Is there any Advantage for Owners, Operators or Users of Publicly Funded Ports?

Is there any Advantage for Owners, Operators or Users of Publicly Funded Ports? - m 12

Public funding of ports confers an advantage to their owners, but not for operators chosen competitively or users who pay a market price.



Few issues have exercised public authorities more than the funding of infrastructure which is used for commercial purposes. This is because State aid may benefit the owner and/or the operator and/or the users of the infrastructure. The Commission practice has not always been consistent, but over time one can observe convergence to the following two principles. First, competitive selection eliminates any advantage in the meaning of Article 107(1) TFEU for operators. Second, the charging of access fees at market rates also removes any advantage for users. The 2016 Notice on the Notion of State Aid has certainly contributed to this convergence.

This article is divided into two parts. The first part reviews three recent cases of management of infrastructure. The second part considers whether users of a subsidised infrastructure indeed derive no advantage if they pay a market price.

The three cases which are reviewed here are: SA.46644, construction of railway tracks in the port of Lubeck; SA.44693, cruise port of Harlingen; SA.46749, logistics centre in the port of Pitea.

SA.46644, railways tracks in the port of Lübeck, Germany[1]

The objective of the measure is to fund the construction of railway tracks in the port of Lübeck. The land on which the tracks will be built is owned by the Lübeck Port Authority [LPA] which is itself owned by the city of Lübeck.

Germany argued that the construction of the railway track was public infrastructure and therefore not an economic activity. The Commission rejected this argument on the following grounds:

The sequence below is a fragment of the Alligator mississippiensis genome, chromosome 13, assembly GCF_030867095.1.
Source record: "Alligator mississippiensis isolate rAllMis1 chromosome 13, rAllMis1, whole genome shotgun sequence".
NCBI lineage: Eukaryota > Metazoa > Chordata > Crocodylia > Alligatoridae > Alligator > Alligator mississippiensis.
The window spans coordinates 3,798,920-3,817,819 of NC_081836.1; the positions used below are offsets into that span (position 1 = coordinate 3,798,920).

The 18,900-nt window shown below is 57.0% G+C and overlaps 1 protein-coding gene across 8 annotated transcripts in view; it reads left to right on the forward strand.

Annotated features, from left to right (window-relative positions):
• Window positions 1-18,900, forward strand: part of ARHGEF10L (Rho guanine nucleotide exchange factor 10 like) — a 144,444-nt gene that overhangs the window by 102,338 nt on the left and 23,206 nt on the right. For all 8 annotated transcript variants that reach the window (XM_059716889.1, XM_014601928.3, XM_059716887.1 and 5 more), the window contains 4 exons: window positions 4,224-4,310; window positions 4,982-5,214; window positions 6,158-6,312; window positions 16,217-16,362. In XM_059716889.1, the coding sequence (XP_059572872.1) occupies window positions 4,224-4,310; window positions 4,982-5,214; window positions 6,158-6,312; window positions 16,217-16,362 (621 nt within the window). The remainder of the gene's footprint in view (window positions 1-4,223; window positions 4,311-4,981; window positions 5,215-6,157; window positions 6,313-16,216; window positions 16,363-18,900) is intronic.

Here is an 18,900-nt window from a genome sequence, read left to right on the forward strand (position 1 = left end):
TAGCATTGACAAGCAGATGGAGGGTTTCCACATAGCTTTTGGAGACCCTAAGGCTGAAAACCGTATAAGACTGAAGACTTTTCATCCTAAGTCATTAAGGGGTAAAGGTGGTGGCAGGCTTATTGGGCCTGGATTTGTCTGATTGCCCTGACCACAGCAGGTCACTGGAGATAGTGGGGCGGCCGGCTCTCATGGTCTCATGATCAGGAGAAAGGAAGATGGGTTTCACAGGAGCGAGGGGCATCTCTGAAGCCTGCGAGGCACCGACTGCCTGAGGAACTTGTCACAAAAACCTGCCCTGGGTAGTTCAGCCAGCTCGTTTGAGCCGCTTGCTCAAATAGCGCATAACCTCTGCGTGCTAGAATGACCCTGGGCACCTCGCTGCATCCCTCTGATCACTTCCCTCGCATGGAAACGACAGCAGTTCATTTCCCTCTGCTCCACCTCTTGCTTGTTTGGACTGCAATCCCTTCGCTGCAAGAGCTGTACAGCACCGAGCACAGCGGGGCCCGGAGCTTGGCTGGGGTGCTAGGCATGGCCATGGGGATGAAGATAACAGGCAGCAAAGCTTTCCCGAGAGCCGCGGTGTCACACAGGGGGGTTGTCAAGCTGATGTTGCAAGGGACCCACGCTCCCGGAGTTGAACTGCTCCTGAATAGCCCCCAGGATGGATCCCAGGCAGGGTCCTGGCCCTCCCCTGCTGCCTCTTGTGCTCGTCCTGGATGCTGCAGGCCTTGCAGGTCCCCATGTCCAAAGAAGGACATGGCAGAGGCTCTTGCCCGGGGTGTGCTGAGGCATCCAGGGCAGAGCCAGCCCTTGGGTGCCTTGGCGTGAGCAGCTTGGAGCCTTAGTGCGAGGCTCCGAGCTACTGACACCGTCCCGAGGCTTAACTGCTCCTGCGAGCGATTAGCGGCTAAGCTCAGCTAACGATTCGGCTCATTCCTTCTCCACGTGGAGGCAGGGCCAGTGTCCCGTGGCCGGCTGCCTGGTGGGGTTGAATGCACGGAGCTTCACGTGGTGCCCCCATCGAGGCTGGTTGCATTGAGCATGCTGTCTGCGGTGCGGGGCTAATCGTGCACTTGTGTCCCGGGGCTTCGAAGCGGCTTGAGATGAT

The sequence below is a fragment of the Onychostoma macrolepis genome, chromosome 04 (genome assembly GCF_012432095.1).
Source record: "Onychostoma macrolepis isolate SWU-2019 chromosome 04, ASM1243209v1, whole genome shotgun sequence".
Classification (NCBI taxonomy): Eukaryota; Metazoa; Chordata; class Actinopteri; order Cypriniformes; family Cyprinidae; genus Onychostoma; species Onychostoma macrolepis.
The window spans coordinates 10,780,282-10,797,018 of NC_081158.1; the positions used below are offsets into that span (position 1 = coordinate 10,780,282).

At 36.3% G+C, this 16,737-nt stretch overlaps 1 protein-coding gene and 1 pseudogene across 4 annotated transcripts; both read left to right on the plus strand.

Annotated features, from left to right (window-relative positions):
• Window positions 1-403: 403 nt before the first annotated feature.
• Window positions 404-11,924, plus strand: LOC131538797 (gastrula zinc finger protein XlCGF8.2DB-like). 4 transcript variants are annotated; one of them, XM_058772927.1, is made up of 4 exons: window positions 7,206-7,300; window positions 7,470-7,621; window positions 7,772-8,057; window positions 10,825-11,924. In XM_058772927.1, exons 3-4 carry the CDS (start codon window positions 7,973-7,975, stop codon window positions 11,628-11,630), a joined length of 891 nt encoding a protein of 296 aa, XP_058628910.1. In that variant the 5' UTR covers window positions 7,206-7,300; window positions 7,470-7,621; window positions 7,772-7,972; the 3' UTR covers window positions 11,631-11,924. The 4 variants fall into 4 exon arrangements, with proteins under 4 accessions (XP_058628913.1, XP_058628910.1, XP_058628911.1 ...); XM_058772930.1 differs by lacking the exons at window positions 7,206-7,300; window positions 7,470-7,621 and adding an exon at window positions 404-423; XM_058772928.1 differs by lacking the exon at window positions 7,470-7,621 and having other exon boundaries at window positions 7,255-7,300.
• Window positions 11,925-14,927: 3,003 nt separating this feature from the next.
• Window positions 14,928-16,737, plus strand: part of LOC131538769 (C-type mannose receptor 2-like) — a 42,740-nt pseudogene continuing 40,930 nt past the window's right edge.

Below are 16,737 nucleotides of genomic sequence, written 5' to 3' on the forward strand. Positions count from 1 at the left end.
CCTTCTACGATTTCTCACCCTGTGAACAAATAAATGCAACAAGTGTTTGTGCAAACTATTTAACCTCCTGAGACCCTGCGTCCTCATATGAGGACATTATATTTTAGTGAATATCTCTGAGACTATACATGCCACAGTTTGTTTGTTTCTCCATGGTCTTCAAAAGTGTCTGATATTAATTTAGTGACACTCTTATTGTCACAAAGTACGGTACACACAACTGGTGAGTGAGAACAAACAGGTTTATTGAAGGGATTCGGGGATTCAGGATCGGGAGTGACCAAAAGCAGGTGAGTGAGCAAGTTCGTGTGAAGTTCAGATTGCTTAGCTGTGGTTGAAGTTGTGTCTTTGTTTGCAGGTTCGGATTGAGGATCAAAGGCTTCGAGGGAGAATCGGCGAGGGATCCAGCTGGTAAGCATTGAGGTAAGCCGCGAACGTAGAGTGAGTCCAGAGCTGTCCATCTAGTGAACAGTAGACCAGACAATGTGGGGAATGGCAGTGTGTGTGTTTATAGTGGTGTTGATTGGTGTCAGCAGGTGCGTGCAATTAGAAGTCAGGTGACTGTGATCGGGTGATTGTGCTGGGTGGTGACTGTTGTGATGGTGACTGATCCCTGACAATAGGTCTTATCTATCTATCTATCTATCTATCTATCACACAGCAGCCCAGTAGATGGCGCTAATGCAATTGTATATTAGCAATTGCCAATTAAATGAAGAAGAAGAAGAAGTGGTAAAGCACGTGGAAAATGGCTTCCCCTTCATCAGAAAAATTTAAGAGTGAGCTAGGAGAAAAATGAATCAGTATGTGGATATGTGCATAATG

“(27) In this regard, the Commission recalls that the construction of railway infrastructure that is made available to potential users on equal and non-discriminatory terms, indeed, typically does not affect trade between Member States or distorts competition, since such infrastructure (i) typically does not face direct competition, (ii) is typically subject to only insignificant private financing in the Member State concerned and (iii) typically is not designed to selectively favour one specific undertaking or sector but rather society at large. However, in the present case, the aforementioned condition (iii) is not met because the rail tracks in question are located within the area of the port of Lübeck and will be used exclusively to transport LNG to the port’s LNG terminal, thereby enabling the port to provide fuel for LNG fuelled ships and increasing the port’s ability to attract demand from ships using it.”

The principle that applies to this situation is clear. Public funding of infrastructure is State aid when the infrastructure is within private property or on a site that is not freely accessible and it is used commercially by the owner of the property or site.

The funding for the project is provided from three sources:

  1. the Land Schleswig-Holstein [EUR 0.51 million],
  2. a loan from the city to LPA on market terms [EUR 0.38 million],
  3. the EU Innovation and Network Executive Agency [INEA] [EUR 0.29 million].

Therefore, the total investment cost of the project was EUR 1.18 million.

The first and the third source utilise public money. However, the funds from INEA are not considered to be state resources [paragraph 30]. The decision does not explain why. The reason must be that they do not come under the control of any public authority in Germany because, presumably, they are paid directly to LPA without transiting through a channel which is under the management of a public authority. Therefore, the amount of State aid is only the EUR 0.51 million that is contributed by the Land.

The need for State aid is established through the funding gap method. The net operating revenue from the project over its expected 26-year life is not sufficient to cover the initial investment cost. This means that the project shows a negative net present value [paragraph 49].

The aid is found to be proportional because it remains below the identified funding gap [paragraph 51]. As noted in several past articles on the Lexxion StateAidHub, a project cannot be commercially viable if part of the funding gap remains unfilled. Either, the project operator is exaggerating costs or the real revenue is expected to be higher. The Commission considers that there is no State aid problem if the amount of aid remains below the projected funding gap, regardless of the commercial viability of the project.